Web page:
Kiowa – language nesting at home

According to the Ethnologue, Kiowa (kio) had 400 speakers as of 2007. According to “Modina Waters using children’s story book to keep Kiowa language alive,” there are only 100 fluent Kiowa speakers, and Modina Waters has created a bilingual book for children.

To promote language use, they have a language nest initiative, where people are encouraged to speak Kiowa at home. The Kiowa Kids Language Resource Page includes links to three different dictionaries, a list of words useful for the home, and large-font vocabulary to cut out and use as labels in the home. (Note that the Kiowa Dictionary says that it “is the exclusive domain of Kiowa families.”)

3 Responses to “Kiowa – language nesting at home”

  1. Alexander Dietz Says:

    All above the home is the best place to bring a tongue into daily life and to pass it on to children. To speak a threatened tongue at home does no harm to children, but enriches them within a quite onefolded tongue landscape around them. Children will learn the main tongue all around them outside home anyway.

    • wakablogger Says:

      Absolutely! However, so often, it’s not just the children, but the adults who do not know the language. So the adults have to be taught enough to create an environment for the children. And then, it is frustrating for the adults when they try to create a nest in their home, but the dictionary they downloaded for their language doesn’t include words like “television,” “faucet” and “turn off” (the lights).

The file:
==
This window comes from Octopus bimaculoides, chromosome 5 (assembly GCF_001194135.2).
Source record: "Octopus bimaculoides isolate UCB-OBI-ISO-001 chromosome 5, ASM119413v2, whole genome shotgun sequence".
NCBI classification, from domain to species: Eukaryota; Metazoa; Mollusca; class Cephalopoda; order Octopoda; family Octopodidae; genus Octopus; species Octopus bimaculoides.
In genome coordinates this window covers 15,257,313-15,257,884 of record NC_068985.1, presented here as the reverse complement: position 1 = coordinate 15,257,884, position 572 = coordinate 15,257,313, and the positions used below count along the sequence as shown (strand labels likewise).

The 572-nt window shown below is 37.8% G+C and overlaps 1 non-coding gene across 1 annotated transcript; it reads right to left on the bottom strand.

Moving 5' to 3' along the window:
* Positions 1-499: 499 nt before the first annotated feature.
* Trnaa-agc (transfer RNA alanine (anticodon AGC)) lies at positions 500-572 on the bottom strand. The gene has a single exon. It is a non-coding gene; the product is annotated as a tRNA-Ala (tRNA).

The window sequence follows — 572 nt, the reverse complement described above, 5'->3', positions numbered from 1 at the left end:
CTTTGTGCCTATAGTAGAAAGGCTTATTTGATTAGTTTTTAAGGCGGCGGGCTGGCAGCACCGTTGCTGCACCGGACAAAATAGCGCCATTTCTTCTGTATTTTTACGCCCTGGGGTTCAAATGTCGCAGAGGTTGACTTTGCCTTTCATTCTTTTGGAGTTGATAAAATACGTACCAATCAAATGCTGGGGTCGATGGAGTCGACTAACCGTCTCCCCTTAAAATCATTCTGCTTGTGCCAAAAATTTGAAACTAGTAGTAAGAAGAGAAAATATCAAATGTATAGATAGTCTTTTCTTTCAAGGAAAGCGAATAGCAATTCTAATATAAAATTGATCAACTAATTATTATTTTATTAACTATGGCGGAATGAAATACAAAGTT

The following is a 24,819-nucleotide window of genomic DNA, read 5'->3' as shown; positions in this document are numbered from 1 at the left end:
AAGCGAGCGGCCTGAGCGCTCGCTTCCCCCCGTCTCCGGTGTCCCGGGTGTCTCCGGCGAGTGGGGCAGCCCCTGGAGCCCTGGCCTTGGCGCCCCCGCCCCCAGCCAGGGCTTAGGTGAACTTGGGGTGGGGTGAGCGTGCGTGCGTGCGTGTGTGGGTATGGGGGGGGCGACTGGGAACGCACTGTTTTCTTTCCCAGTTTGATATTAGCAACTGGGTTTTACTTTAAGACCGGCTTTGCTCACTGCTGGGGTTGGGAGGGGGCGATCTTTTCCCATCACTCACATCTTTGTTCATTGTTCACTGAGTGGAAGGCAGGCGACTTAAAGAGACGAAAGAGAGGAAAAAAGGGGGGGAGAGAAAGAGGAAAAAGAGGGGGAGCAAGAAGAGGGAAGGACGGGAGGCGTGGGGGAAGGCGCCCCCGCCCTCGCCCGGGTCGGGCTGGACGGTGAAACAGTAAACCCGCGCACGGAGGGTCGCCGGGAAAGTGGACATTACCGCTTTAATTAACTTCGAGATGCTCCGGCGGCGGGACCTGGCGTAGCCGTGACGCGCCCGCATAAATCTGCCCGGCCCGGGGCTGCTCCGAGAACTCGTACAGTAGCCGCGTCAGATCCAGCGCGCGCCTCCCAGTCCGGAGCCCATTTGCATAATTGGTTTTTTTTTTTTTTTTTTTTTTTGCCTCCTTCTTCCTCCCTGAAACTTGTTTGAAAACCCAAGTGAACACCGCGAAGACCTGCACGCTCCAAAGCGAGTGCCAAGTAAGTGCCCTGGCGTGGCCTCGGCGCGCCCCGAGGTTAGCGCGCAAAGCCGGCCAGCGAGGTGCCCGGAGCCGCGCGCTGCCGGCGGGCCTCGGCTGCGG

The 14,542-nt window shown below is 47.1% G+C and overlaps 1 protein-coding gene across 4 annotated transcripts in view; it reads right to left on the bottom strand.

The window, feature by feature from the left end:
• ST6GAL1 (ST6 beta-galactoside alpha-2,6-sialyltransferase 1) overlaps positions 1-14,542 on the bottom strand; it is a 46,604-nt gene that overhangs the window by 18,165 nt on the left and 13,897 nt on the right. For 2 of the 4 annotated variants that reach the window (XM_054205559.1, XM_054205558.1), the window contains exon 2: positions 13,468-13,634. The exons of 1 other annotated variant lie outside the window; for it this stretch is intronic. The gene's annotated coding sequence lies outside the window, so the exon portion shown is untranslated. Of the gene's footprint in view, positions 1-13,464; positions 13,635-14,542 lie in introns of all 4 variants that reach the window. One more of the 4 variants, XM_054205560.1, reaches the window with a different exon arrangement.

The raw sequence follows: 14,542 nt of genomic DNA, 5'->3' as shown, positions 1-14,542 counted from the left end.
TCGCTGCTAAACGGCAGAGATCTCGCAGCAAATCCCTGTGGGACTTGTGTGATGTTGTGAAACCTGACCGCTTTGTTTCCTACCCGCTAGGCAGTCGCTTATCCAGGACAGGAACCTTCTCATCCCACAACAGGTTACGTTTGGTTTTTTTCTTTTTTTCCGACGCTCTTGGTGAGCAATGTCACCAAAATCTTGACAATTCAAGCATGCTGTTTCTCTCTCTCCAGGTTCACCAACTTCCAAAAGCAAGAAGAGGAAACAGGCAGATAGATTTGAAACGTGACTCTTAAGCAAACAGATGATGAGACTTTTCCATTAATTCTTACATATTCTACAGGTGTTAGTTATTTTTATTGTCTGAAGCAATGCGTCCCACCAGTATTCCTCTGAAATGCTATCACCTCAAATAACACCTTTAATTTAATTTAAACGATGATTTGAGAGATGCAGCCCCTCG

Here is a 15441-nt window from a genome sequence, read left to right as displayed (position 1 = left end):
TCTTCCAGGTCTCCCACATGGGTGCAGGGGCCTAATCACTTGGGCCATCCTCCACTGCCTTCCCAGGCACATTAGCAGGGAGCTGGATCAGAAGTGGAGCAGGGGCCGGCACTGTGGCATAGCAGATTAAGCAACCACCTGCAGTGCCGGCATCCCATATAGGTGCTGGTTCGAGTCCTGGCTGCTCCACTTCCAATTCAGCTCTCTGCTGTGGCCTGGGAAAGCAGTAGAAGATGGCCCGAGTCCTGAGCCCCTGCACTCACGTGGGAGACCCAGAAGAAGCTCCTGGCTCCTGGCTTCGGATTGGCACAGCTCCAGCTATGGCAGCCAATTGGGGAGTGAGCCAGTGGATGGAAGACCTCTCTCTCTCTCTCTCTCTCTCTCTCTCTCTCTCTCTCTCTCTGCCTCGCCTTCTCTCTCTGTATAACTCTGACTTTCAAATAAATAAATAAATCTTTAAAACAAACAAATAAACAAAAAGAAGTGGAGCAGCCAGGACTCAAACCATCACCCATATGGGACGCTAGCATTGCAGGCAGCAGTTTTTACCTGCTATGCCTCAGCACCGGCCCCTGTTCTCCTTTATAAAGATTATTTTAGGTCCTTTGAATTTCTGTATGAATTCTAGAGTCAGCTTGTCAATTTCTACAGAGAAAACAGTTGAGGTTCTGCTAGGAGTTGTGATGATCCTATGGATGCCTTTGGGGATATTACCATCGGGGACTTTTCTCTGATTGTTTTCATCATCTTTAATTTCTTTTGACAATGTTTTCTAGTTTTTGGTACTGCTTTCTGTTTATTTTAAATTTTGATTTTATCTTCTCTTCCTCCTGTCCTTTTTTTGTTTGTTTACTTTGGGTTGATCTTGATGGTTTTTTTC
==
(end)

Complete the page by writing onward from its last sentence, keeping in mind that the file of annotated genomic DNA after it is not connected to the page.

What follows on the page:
2. Alexander Dietz Says:

    This can be a burden in the case of tongues which have not that much been worked on by speechlore folks. Within the last 50 years when deedly holding back of tongues have ended in most shares of the world, too few work has been done to set up fulsome wordbooks and grammars for each tongue.

    Furthermore, dwindling tongues have been overlooked at school far too long and are still not as weightful at school as they ought to be in most lands around the world.
    Those grown-ups with a good grasp in the tongue can just build up words for new-time things from the wordstock already known. Such had been done by speakers of not threatened tongues, too.

    In Europe, it is often laziness and the vane of worths that hinders folks to have good skills in the inborn tongue and to brook it at home.

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